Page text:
He first studied his craft by watching TV cooking shows in prison, and Allbright is now trying to keep Baltimore’s most vulnerable residents fed during a pandemic. As the culinary director at the Franciscan Center in Baltimore, Allbright’s job has evolved in recent weeks with the growing demands. While some other organizations and soup kitchens scaled back as the novel coronavirus spread, Allbright’s kitchen ramped up.
Before covid-19, it would prepare 350 to 500 meals a day. On a recent morning, Allbright arrived at the center shortly after 4 a.m., and he and his staff churned out nearly 7,000 meals over the next several hours, all destined for the city’s homeless, at-risk, aging and destitute.
“They’re kind of like a forgotten population. We can’t afford to forget them, though,” he said.
In March, as the city shut down and many services dried up, the center, a nonprofit founded nearly 52 years ago by the Franciscan Sisters of Baltimore, kept moving. Before the coronavirus, the center did no deliveries. All of the meals were served indoors to 70 or so people at a time lining up and eating cafeteria-style. It now operates on an elaborate delivery schedule, working with more than two dozen partners and community programs to serve individual homes, senior centers and homeless encampments.
Allbright isn’t content rushing a box of food out the door. He is determined to serve restaurant-quality meals with healthy, fresh ingredients. The menu could range from falafel to chicken Parmesan to vegetable marinara over linguine — each dish carefully plated, even if it’s in a to-go container.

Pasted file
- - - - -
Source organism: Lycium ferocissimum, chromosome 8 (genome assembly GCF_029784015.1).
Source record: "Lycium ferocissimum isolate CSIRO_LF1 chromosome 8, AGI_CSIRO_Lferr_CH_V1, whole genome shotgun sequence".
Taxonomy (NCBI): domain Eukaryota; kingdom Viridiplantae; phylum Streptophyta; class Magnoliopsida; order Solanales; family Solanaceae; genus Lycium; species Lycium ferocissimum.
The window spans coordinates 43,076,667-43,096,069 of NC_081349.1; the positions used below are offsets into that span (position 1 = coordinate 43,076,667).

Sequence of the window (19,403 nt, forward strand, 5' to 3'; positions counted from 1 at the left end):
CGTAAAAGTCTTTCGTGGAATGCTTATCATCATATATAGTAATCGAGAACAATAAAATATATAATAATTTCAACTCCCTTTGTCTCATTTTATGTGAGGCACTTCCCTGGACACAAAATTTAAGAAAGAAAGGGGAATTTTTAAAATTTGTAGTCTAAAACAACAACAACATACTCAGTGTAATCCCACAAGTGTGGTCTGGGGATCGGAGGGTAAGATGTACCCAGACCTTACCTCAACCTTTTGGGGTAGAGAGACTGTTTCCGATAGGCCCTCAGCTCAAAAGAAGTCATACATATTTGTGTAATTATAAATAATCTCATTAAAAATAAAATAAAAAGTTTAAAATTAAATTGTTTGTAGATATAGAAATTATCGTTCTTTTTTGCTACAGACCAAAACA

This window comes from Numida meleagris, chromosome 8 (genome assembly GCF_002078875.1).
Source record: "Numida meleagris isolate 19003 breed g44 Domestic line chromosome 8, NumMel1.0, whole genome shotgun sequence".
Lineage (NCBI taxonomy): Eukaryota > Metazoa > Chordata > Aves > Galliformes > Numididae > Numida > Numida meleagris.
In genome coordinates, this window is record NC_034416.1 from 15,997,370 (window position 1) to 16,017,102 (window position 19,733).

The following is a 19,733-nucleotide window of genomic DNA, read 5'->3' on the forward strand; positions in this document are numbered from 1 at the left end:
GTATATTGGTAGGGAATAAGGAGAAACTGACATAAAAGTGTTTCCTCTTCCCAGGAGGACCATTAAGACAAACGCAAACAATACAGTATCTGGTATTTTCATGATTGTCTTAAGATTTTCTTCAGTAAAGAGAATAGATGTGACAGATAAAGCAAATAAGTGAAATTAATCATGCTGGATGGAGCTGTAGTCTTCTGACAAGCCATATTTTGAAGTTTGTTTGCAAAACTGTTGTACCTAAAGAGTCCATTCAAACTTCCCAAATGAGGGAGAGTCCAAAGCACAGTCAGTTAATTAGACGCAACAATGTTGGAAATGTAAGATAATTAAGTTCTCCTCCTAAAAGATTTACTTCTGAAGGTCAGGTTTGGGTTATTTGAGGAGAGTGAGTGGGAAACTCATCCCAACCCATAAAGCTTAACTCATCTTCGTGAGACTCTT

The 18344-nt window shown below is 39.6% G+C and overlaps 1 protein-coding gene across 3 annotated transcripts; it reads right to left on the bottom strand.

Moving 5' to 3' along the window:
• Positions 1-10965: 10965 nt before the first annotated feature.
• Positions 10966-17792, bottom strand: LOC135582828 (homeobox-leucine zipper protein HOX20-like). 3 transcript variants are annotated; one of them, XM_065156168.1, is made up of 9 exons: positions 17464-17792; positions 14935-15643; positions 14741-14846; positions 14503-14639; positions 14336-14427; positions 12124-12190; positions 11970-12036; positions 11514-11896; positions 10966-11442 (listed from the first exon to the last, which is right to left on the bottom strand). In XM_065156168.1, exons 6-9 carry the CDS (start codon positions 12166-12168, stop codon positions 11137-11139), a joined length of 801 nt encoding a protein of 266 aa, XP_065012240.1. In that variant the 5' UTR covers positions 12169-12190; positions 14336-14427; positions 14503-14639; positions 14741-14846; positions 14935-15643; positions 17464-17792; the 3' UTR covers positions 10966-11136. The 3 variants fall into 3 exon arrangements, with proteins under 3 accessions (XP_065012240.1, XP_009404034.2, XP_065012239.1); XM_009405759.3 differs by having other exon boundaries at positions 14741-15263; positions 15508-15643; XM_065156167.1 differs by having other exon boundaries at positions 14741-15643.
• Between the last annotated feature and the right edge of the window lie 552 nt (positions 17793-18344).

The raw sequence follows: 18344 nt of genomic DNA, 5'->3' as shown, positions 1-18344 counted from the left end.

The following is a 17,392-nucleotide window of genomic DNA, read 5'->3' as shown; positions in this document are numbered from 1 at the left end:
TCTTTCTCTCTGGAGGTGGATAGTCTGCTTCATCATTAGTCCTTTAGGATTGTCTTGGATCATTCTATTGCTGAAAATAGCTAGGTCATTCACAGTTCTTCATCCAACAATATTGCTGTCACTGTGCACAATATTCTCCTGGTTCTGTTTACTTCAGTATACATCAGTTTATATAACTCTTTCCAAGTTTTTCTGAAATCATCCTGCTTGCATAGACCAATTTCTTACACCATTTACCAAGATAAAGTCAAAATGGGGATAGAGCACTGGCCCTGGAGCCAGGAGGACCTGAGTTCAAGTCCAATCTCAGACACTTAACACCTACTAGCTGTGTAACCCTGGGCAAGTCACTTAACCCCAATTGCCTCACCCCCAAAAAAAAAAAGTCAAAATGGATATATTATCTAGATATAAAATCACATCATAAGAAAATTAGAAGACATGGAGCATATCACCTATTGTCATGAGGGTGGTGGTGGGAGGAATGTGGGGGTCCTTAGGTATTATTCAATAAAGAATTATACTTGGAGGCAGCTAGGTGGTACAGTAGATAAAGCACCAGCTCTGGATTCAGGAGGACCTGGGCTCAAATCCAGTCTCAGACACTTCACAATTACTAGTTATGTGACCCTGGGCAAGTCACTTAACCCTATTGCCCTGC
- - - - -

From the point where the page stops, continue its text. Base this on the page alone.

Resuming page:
“We create all of our meals from scratch now,” said Jeffrey Griffin, the center’s executive director. “We’ve gotten healthier, we’re spending less money, and we’re serving more people. That was Chef Steve’s vision. He really cares about the clients we serve.”
Allbright can relate to their struggle and the uphill climb. He spent nearly six years in prison. In fact, his time behind bars is what stoked his passion for food. The New Jersey native worked in high-end security in New York when he was younger, providing protective services for entertainers, supermodels and Manhattan’s elite. He says he was part of the security detail for President Trump’s 1993 wedding to Marla Maples.
Allbright would often whisk clients into clubs and ballrooms through backways and kitchens and was always fascinated by what he saw. But the late nights and fast pace transformed him, and he says his ego took over.
“I forgot about who I was,” he said.
Allbright was arrested in 2007 on domestic violence charges. He knew things were out of control and something had to change. “That’s also the last time I had a drink or a drug — May 29, 2007, my sobriety date,” he said.
Prison offered nothing if not time to consider his past and sort out a future. He found himself passing the days watching cooking shows on public television hosted by famous chefs such as Emeril Lagasse, Jacques Pepin and Julia Child. Years later, he found himself cooking alongside New Orleans chef John Besh. “I said: ‘This is amazing, Chef. A few years ago I was watching you in my cell,’ ” Allbright recalled.